2.  Santa Claus – Harry Connick Jr. – The best original Christmas song written in the last 40 years, probably longer.

1.  White Christmas – Bing Crosby – This song, more appropriately this version of this song, IS Christmas.  Much like the Macy’s Day Parade is supposed to usher in the season, my Christmas season doesn’t start until I’ve heard this song.

Honorable Mentions: You’re a Mean One (Mr Grinch) – Rockapella, Christmas Collage – Kathy Mattea, Little Drummer Boy – The Flaming Lips (it contains the lyric: “Baby Jesus, ba rum pa pum pum… is floating somewhere outside, ba rum pa pum pum.”)

Bad stuff follows me around

So many know about my airplane issues – flight canceled, got a new set of flights (3) to Hartford, those were delayed, got in at 2 am.  That’s all fine and dandy.  Usually my luck with airplanes is pretty good, so I won’t complain.

I’m in 2nd in my tournament after the first day, so all I need is a good night’s sleep, right?  Dave’s buddy Gary offered us his place (very kindly).  So we get in and I’m in bed before 11.  SCORE.

And then at 4am, all Gary’s smoke detectors start going off.  For over an hour.  Those things are very loud.

Well, at least I am up and at ’em early.

July 7, 2010

For each day in 2010 (give or take) I’ll be showing a picture from somewhere in my life with a little explanation as to what it is.  Enjoy the trip down memory lane.  (CLICK HERE TO GO TO THE ARCHIVES!)


Tiny Me on a Chair
Date: September 22, 2007
Location: Sugarbush, VT

Description: In anticipation of Colorado States, a mountainous tournament, I figured I’d revisit the first one I ever played, at the Sugarbush Ski Resort in Vermont.  Hitting it at the peak of autumn, there were certainly a number of beautiful sights to behold, none of which, incidentally, were my scores.  Aside from witnessing an ace by the eventual winner of the tournament, Markus Källström, I got to witness another unusual gem, and that was when I later looked at my pictures.  After teeing off on the scenic hole 9 of the Peak Course, I couldn’t help but notice, is that me looking pensively at my drive, or tiny me on a chair?  So far, the votes are overwhelmingly for the latter.

King of the Lake Goals

This weekend (starting tomorrow) is King of the Lake, the tourney I’ve looked forward to most this year, and I’m scheduled to play an NT.  Not only is it a 3-day A tier, I’ve actually played and practiced the courses beforehand!  They’re my “home” courses in that they’re all under 2 hours away.  I wanted to make some “realistic” goals, and so I did some research.  Holy crap I’m surprised what I found.

My problem in golf is I can never put two good rounds together in one day.  If I kill it one round, I blow up the next.  Or I’ll have two average rounds.  So my goal was to throw two 980+ rounds in one day (preferably for every round, but I won’t get greedy.)  So then I did some research.  When was the last time I threw two 980+ rounds in one day?  Well, I was surprised to see I only ever did it once, back in 2006 (1010, 991) – FOUR YEARS AGO!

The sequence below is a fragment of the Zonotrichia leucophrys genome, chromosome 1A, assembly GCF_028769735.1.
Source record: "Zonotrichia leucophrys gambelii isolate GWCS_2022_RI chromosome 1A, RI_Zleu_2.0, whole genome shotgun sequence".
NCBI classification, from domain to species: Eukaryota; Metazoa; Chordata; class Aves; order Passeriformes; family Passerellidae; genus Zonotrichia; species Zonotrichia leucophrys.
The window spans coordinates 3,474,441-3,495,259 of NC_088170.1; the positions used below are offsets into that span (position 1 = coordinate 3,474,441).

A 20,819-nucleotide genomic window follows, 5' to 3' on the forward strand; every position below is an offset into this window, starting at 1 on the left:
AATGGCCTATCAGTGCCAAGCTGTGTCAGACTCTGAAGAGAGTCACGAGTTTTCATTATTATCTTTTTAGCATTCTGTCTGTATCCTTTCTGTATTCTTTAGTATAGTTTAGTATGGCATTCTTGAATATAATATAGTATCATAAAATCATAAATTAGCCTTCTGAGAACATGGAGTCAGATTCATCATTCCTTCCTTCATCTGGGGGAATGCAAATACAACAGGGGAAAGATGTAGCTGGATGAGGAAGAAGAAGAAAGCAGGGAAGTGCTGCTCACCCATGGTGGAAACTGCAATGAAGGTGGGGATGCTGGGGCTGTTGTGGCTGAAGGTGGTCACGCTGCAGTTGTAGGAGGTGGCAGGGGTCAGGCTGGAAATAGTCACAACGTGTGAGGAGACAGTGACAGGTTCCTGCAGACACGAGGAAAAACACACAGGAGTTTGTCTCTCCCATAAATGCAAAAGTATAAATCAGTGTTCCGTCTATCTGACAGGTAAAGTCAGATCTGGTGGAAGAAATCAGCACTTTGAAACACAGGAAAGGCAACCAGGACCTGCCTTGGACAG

Well, when was the last time I did 970+ rated rounds in one day?  I was equally shocked to see I’d only done that 4 times.  King of the Lake ’08 being the most recent (979, 986).  Then back to ’06, where I did it twice, and ’05 where I did it once.

I’ve only broken 960+ twice in a day 9 times, and not since ’08.

How in the blue hell is that even possible?  I have been rated above 960 since ’08 (and over 970 for half of that.)  How can I be rated so high but never throw consecutive good rounds?  Easy.  Let’s look at my 9 1000 rated rounds and the OTHER round I threw the same day I threw that one.

1025  1010  1010  1006  1004  1004  1000  1000  1000
933     948   991    949   944     953    898    961    961

Well that explains it.

So my goal is 5 rounds above 960, and at least one day where I throw 970+ twice.  That way I’m not thinking “I gotta cash!” but I’m just working on a round.  I suppose my goal should REALLY be good shot after good shot, but I just thought these numbers were interesting.  Last year I got last cash while AVERAGING 978, and this year’s field will be tougher.

Let’s have some fun.

Final Fantasy Rankings (Part III)

All right, this is it.  The authoritative list of the best Final Fantasy titles.  This one is bound to cause some discussion, especially among people who think VI is a good game.  I’ve looked at dozens of other people’s lists across the boards, and needless to say, my opinions are not popular.  But here they are: the best and worst of the main Final Fantasy Titles.  (I say main because, of course, Final Fantasy Mystic Quest would be #1 otherwise.)

12.  Final Fantasy III